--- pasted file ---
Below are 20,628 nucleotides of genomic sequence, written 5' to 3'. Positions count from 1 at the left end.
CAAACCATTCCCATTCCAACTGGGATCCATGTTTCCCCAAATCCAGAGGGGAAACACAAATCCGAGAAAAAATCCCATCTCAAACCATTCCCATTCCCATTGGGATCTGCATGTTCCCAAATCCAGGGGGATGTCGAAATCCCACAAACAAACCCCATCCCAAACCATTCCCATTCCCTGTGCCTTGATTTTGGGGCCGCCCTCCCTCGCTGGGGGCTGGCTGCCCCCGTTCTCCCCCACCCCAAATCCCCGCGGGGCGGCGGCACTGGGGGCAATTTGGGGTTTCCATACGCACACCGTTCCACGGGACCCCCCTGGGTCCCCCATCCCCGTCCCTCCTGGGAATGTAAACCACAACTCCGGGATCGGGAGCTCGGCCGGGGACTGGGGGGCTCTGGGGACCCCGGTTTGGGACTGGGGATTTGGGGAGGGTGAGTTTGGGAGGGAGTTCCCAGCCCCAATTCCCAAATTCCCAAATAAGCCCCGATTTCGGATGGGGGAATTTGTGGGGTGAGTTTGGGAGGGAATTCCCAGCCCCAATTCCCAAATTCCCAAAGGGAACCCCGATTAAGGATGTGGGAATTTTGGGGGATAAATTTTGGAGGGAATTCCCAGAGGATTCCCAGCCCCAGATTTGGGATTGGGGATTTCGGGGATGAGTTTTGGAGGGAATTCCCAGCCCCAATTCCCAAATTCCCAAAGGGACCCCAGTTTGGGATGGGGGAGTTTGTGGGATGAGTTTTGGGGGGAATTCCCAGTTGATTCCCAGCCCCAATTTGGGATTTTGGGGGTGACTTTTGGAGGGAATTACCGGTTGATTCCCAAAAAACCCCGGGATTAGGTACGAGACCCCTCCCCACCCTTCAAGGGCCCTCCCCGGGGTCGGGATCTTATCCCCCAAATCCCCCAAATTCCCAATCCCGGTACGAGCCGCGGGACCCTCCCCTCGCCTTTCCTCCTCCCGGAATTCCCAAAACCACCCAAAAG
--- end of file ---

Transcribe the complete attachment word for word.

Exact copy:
Below are 20,628 nucleotides of genomic sequence, written 5' to 3'. Positions count from 1 at the left end.
CAAACCATTCCCATTCCAACTGGGATCCATGTTTCCCCAAATCCAGAGGGGAAACACAAATCCGAGAAAAAATCCCATCTCAAACCATTCCCATTCCCATTGGGATCTGCATGTTCCCAAATCCAGGGGGATGTCGAAATCCCACAAACAAACCCCATCCCAAACCATTCCCATTCCCTGTGCCTTGATTTTGGGGCCGCCCTCCCTCGCTGGGGGCTGGCTGCCCCCGTTCTCCCCCACCCCAAATCCCCGCGGGGCGGCGGCACTGGGGGCAATTTGGGGTTTCCATACGCACACCGTTCCACGGGACCCCCCTGGGTCCCCCATCCCCGTCCCTCCTGGGAATGTAAACCACAACTCCGGGATCGGGAGCTCGGCCGGGGACTGGGGGGCTCTGGGGACCCCGGTTTGGGACTGGGGATTTGGGGAGGGTGAGTTTGGGAGGGAGTTCCCAGCCCCAATTCCCAAATTCCCAAATAAGCCCCGATTTCGGATGGGGGAATTTGTGGGGTGAGTTTGGGAGGGAATTCCCAGCCCCAATTCCCAAATTCCCAAAGGGAACCCCGATTAAGGATGTGGGAATTTTGGGGGATAAATTTTGGAGGGAATTCCCAGAGGATTCCCAGCCCCAGATTTGGGATTGGGGATTTCGGGGATGAGTTTTGGAGGGAATTCCCAGCCCCAATTCCCAAATTCCCAAAGGGACCCCAGTTTGGGATGGGGGAGTTTGTGGGATGAGTTTTGGGGGGAATTCCCAGTTGATTCCCAGCCCCAATTTGGGATTTTGGGGGTGACTTTTGGAGGGAATTACCGGTTGATTCCCAAAAAACCCCGGGATTAGGTACGAGACCCCTCCCCACCCTTCAAGGGCCCTCCCCGGGGTCGGGATCTTATCCCCCAAATCCCCCAAATTCCCAATCCCGGTACGAGCCGCGGGACCCTCCCCTCGCCTTTCCTCCTCCCGGAATTCCCAAAACCACCCAAAAG